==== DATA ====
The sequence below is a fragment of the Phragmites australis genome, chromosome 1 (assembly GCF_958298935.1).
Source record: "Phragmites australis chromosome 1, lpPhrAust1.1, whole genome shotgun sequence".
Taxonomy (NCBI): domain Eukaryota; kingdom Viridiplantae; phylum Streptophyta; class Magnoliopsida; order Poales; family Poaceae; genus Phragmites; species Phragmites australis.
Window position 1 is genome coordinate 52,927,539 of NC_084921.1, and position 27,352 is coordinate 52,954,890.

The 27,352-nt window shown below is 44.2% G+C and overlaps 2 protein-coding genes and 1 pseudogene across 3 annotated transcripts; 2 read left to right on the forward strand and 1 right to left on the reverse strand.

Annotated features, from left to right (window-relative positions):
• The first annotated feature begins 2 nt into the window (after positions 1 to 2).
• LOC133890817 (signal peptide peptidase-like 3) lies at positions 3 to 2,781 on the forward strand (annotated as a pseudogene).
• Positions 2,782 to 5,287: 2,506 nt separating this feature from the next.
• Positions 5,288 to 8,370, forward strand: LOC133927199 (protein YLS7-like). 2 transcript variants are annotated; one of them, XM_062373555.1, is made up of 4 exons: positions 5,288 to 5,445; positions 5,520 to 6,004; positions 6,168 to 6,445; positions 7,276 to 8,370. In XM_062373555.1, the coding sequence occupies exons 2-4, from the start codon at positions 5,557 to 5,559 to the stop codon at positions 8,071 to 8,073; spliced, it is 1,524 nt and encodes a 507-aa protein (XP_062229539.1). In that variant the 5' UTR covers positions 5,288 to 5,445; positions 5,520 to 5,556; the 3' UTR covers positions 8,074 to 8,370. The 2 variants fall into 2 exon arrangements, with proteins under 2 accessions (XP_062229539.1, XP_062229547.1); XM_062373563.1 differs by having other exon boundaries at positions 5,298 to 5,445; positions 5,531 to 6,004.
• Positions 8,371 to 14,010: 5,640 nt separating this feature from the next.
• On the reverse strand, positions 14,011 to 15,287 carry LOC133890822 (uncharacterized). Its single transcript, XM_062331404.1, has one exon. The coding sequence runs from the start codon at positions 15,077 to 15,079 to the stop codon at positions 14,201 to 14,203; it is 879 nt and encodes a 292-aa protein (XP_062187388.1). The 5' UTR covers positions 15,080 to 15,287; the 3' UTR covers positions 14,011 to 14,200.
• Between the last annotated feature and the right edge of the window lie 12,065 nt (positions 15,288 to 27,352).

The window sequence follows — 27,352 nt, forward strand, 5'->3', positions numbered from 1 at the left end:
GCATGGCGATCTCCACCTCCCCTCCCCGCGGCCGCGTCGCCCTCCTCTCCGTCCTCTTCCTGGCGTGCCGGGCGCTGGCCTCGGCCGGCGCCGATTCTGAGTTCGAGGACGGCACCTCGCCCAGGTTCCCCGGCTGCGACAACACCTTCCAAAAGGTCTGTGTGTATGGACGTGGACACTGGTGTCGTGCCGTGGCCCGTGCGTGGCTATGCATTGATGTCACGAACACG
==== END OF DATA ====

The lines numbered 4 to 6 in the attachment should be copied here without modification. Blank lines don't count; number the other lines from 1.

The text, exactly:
Window position 1 is genome coordinate 52,927,539 of NC_084921.1, and position 27,352 is coordinate 52,954,890.

The 27,352-nt window shown below is 44.2% G+C and overlaps 2 protein-coding genes and 1 pseudogene across 3 annotated transcripts; 2 read left to right on the forward strand and 1 right to left on the reverse strand.

Annotated features, from left to right (window-relative positions):